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January 10, 2013

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I'm surprised he didn't check the emergency check valve, which is a brass looking valve on the side that typically has a pipe of some sort that faces down to the ground. I've seen on older houses, this pipe will often exit through the side of the house to the outside as well. Over time, that valve can go bad, seal inside degrades or cruds up. It's designed to open in the event that the pressure in the tank reaches a dangerous level. I've seen instances where if the pressure valve doesn't function the blast from the explosion launched the water heater out of the house like a rocket leaving a silo, and ended up across the street in the neighbors yard.
Anyway, if the seal is compromised, it will leak. Sometimes not at all, some times a stream. It depends on if the water temp is at rest or if it is actively heating to catch up. So if it has been a while since hot water was used in the house... It's probably idle and maintaining a set temp. If you take a shower, and it drains and puts a bunch of cold water in there, the heat kicks on, and it will go until it gets the water to the temp, and a little beyond. That is most likely the time it will leak noticeably.

I would think it strange that after 20 years, you hadn't seen the meteorlogical conditions that just happened and all of the sudden it leaked.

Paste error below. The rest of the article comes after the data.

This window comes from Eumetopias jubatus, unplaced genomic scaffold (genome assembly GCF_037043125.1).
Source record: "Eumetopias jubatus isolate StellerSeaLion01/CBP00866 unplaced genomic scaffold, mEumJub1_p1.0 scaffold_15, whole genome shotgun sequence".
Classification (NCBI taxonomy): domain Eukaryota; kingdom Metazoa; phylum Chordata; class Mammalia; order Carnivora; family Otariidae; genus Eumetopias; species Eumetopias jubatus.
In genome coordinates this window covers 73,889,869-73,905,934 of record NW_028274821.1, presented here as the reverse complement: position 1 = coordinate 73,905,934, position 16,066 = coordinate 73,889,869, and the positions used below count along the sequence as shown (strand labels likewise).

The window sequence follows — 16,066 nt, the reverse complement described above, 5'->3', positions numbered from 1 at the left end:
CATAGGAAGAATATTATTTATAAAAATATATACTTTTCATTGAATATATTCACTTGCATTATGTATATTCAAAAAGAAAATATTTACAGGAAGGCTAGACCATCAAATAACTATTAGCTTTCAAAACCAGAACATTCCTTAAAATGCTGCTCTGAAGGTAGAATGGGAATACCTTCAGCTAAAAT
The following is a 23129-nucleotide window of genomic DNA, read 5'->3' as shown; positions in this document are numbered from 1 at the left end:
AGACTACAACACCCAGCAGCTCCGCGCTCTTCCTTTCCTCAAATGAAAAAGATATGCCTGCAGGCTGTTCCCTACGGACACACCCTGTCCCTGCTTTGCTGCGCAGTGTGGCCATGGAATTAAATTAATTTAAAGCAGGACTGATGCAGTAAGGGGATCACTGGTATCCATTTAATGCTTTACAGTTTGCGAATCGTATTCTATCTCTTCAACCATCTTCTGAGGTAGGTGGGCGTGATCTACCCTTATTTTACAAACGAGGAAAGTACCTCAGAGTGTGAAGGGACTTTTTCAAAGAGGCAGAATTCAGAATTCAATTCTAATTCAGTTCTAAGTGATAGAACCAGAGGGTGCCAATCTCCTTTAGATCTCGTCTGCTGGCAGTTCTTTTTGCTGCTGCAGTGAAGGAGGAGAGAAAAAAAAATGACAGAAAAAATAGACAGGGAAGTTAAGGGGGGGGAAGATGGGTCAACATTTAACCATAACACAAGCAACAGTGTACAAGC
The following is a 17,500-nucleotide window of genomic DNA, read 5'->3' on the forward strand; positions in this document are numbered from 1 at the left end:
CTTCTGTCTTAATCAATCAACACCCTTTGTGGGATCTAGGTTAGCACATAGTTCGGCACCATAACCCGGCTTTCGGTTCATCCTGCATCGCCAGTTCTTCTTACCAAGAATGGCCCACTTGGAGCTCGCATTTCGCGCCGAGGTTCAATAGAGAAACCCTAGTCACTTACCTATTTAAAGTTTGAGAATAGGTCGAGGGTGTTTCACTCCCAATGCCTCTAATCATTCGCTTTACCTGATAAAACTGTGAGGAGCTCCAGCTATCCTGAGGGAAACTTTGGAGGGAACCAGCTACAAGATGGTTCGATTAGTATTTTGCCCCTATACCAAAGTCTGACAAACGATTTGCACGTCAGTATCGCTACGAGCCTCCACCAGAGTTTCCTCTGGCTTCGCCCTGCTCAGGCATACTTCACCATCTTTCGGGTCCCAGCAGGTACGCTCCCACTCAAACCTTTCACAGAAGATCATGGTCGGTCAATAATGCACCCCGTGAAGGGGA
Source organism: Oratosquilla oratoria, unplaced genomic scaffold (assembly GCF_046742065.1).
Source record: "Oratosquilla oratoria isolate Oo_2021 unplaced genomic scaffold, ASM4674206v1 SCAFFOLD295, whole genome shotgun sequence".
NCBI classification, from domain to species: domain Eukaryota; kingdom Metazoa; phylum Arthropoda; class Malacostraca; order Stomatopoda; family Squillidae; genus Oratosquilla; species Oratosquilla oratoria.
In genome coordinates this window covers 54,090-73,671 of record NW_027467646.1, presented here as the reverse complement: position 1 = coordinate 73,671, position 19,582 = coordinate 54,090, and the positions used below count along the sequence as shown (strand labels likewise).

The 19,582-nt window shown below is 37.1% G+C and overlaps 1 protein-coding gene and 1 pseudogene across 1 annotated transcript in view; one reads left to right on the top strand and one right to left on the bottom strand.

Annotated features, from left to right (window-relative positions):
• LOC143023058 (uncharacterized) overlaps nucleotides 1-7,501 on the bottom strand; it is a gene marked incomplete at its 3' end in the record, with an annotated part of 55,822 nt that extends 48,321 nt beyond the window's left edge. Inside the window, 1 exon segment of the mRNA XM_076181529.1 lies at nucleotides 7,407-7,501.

Actually I am a little concerned about the plumber. He is somewhat correct about the requirement about draining off a few gallons but the fact that you do get crud out the bottom indicates that the piping inside is not 100% effective in this regard. Also any crude that does get stirred up can end up in your faucet screens and plug them up. Typically leaks at at the penetration points and their welds. The pipe inlets and outlets and the heaters at the access panels. These can and do leak and typically will flow down the edges to the bottom and wick up via the insulation. If the outer cover was sealed then a full tank would get the insulation wet with a leak but the outer cover is not a sealed unit. Condensation is somewhat rare but possible under heavy use if outside air comes in contact with the cold tank while filling with cold water. I would check the boiler drain valve for leakage which is common since the seat can get partially plugged with your crude and not seal all the way. I would also check the relief valve piping including joints. It is suppose to be piped outside in most cases and should be dry. This valve can have issues sealing and you can usually reseal it by manually opening it and letting it close on its own. If it continues to releave replace it but also this could be an indication that your source pressure is to high. Also a leak will sometimes go away depending on your source of water. Inside an older tank and the pipes connected to it is a film from the minerals in the water as the unit ages. If this peals away during heavy use where a leak is present it may seal itself when the use stops. I have witnessed many of these during my 35 years as a power plant operator in hydros, coal fired, as well as gas turbine operations in water heaters, misc. piping, as well as heat exchangers. Water leaks are temperature affected so pay attention to your use when the floor gets wet.